Professor Thomas Piketty of the Paris School of Economics has come to America to tell us that many of our problems could be solved with higher taxes on wealth and an increase in the minimum wage. Sunday’s New York Times called him a Rock Star.
Most of the analysis of Piketty’s 671-page tome Capital in the Twenty-First Century has focused on his examination of income inequality and his recommendation to increase taxes on capital and wealth. But how about his prescription to increase the minimum wage?
The political biases of Capital are nowhere more obvious than in Piketty’s errors in his recent history of the U.S. minimum wage. Piketty, in his introduction, portrays his policy recommendations as “lessons based on historical experience,” but he cannot even offer an accurate historic description of the minimum wage...
One might overlook one isolated error as sloppiness to which we are all susceptible. But Professor Piketty’s supposed wage history is not tarnished by a single error, but by a vast array of systematic errors.
His history is pure revisionist fiction, and revisionist fiction with a political purpose: making Democratic presidents look magnanimous and Republican presidents look uncaring. Yet, over the past quarter century, the period Piketty describes as showing a dramatic increase in inequality, Republican presidents signed into law larger percentage increases in the minimum wage than did Democratic presidents.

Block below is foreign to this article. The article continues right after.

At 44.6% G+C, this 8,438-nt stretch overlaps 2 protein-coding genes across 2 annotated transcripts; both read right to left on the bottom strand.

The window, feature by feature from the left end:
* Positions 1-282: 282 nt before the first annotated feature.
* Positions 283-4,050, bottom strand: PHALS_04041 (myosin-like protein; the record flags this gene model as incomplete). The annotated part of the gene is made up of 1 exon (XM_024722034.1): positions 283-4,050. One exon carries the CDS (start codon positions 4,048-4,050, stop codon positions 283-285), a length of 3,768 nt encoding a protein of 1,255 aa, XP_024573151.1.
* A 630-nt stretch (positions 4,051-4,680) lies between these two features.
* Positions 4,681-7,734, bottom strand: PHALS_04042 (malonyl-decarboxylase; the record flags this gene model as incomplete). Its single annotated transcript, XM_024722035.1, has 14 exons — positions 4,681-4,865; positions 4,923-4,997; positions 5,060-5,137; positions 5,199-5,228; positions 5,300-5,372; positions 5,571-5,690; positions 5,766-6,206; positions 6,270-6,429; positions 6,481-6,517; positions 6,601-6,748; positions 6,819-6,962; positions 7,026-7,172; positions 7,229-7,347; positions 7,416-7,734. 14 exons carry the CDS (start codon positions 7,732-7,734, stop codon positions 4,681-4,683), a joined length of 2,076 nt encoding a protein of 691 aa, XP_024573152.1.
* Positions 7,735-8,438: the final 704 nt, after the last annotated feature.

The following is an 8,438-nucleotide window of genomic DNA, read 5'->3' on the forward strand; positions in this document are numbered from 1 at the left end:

Piketty’s analysis of the advantages of increasing the minimum wage neglects negative employment effects on low-skill individuals. He states that increasing the minimum wage lowers inequality at the bottom of the income distribution by raising the pay of low-income individuals.That is partly correct. Measured inequality declines because the difference between the lowest wage in the economy and the average wage is reduced, even if some of the low-wage workers lose their jobs because they are no longer employable. But what Piketty fails to admit is that raising the minimum wage prevents people with skills lower than the minimum from getting jobs.
When the minimum wage is increased, the earnings of the unemployed are nonexistent or unreported. Hey presto—more equality. But the low-skilled are not better off by not working, they are worse off, even though the country in which they are no longer able to work has a “better” income distribution. Read the full article here.
Tuesday, April 22, 2014
The Systematic Errors in Thomas Piketty's New Book
From a review of Capital in the Twenty-First Century by Diana Furchtgott-Roth.